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When the VP Selection Mattered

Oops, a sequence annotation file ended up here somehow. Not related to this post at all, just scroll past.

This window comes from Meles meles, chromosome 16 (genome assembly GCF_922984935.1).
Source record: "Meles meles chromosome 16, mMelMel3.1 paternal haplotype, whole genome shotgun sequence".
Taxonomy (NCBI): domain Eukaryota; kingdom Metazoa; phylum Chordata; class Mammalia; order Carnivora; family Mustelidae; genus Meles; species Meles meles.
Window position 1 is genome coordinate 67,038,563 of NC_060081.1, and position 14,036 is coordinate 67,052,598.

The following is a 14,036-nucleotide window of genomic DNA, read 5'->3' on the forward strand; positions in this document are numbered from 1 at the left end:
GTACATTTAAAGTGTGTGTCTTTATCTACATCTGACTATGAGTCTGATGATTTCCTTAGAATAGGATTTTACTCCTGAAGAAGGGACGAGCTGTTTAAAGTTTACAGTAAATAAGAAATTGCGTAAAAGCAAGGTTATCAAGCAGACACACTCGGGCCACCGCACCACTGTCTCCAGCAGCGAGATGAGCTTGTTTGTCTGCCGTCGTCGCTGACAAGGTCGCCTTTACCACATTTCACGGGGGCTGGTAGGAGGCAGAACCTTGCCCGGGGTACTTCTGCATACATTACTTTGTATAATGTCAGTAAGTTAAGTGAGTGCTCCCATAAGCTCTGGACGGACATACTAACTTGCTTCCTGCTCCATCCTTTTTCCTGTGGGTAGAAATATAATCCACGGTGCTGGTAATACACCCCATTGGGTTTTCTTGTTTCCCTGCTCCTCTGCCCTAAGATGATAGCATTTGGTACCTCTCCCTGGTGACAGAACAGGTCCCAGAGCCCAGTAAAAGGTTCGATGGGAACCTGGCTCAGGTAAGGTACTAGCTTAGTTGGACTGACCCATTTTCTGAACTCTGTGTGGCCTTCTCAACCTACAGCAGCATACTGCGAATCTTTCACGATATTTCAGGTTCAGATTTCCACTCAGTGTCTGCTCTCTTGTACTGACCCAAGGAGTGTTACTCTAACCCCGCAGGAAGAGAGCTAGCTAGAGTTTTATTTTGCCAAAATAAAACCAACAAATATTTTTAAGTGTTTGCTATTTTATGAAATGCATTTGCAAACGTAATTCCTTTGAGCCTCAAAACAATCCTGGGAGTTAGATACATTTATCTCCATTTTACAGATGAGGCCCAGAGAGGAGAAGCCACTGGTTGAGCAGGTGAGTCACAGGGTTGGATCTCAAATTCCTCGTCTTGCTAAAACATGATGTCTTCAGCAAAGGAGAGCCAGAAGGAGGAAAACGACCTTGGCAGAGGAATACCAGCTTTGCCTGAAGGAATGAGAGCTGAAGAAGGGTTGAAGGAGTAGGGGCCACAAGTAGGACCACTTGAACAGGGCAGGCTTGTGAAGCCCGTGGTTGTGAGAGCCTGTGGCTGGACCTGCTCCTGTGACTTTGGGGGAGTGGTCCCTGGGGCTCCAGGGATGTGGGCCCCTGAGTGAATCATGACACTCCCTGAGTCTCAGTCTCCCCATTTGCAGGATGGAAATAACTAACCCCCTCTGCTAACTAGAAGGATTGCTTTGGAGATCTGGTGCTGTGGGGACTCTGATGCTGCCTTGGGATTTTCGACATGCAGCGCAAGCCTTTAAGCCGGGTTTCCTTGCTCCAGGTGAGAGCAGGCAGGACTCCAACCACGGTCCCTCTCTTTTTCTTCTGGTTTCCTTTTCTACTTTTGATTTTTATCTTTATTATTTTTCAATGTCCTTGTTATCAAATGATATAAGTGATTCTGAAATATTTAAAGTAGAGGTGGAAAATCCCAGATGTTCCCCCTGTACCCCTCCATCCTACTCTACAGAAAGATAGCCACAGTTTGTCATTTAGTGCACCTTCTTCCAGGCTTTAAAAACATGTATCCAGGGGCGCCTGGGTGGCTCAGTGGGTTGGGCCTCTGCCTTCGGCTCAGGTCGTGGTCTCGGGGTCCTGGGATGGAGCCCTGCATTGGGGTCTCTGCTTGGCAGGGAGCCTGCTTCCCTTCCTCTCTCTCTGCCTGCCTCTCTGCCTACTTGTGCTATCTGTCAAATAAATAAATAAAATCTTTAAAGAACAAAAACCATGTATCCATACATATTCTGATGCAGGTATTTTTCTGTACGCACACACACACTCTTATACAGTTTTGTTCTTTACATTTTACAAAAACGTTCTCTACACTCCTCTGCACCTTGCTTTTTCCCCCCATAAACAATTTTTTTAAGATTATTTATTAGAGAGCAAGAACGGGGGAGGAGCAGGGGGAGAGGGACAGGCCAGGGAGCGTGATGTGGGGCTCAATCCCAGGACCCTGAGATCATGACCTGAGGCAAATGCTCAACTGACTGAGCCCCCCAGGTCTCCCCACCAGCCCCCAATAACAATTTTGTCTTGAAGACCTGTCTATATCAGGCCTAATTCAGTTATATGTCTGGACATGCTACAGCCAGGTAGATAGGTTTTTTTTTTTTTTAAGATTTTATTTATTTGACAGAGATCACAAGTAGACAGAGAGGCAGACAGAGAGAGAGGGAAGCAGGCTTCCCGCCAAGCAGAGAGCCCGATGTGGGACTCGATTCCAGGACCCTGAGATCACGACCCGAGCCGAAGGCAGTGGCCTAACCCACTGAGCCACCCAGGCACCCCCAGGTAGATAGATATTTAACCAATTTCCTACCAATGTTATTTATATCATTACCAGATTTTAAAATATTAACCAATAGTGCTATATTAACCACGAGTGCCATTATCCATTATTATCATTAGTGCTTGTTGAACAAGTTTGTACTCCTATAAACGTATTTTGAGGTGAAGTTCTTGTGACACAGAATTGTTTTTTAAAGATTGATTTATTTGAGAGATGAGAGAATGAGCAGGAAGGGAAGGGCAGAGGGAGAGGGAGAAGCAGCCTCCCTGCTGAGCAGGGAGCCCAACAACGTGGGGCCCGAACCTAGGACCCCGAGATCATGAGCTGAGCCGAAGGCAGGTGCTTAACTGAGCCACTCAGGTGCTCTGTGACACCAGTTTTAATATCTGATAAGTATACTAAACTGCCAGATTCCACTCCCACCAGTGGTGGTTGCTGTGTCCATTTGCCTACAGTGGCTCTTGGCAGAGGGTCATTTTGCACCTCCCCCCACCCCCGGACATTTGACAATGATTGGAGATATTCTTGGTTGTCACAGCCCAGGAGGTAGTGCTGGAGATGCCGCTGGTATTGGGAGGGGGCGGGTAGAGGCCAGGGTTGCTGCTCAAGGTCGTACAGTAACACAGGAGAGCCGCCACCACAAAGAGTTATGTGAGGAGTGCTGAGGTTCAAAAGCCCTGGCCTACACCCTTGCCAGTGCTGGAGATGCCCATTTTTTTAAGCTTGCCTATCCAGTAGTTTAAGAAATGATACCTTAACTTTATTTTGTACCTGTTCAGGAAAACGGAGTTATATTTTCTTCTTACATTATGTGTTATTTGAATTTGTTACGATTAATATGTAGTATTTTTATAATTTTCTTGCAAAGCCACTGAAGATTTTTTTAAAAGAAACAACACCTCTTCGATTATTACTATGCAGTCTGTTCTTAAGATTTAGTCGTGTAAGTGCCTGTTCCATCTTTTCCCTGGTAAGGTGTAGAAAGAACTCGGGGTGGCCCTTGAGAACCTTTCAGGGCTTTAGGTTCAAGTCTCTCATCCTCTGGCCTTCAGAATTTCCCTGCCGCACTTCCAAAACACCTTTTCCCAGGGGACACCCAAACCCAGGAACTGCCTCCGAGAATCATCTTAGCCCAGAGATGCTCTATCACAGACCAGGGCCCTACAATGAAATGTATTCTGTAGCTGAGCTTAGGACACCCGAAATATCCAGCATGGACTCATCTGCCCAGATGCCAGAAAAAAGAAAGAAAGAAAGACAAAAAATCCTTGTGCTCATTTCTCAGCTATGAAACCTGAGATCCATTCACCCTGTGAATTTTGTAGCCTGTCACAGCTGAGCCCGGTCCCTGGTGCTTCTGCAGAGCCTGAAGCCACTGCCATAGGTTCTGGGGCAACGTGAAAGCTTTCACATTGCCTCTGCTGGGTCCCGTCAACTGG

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As Trump and Clinton are about to pick their VP candidates, it’s worth remembering that it basically doesn’t matter in terms of the election. It gives the chatterers something to talk about. Political junkies love it, but ultimately, it barely matters. If you pick someone completely incompetent like Sarah Palin or Dan Quayle, well, it doesn’t much matter. If you pick someone brilliant or highly experienced like Al Gore or Joe Biden, well, it doesn’t much matter. This probably won’t matter either, although I will laugh if Trump picks Gingrich and cry if it Clinton picks Cory Booker or the general. But it definitely did matter once, and that was 1944 when FDR was dying. Politico ran a story on that choice. We can always dream that he could have selected Henry Wallace again, but the party faithful barely acquiesced to Wallace in 1940. The conservatives hated him and FDR did not have the power in 1944 he once had within the party. He had to dump Wallace. Had FDR died before the 1944 election and Wallace taken over, maybe he could have won that fall before being utterly eviscerated in 1948. Rather, Roosevelt chose between two men, Harry Truman and William O. Douglas. We know what happened with the former. The latter is kind of fascinating to imagine, although it’s hard to see him beating Dewey in 1948. Unfortunately, the Politico article doesn’t even mention Douglas, instead focusing on Jimmy Byrnes, which wasn’t going to happen under FDR because he was too anathema to the liberals. Of course, FDR basically wouldn’t admit that he was dying and so actually choosing the next president was not really on his mind, thus he never told Truman about the Manhattan Project outside of what was necessary when he was in the Senate to stop his investigative committee, for instance. Truman actually did ask Douglas to be his VP in 1948. Douglas declined however and Alben Barkley became VP instead.

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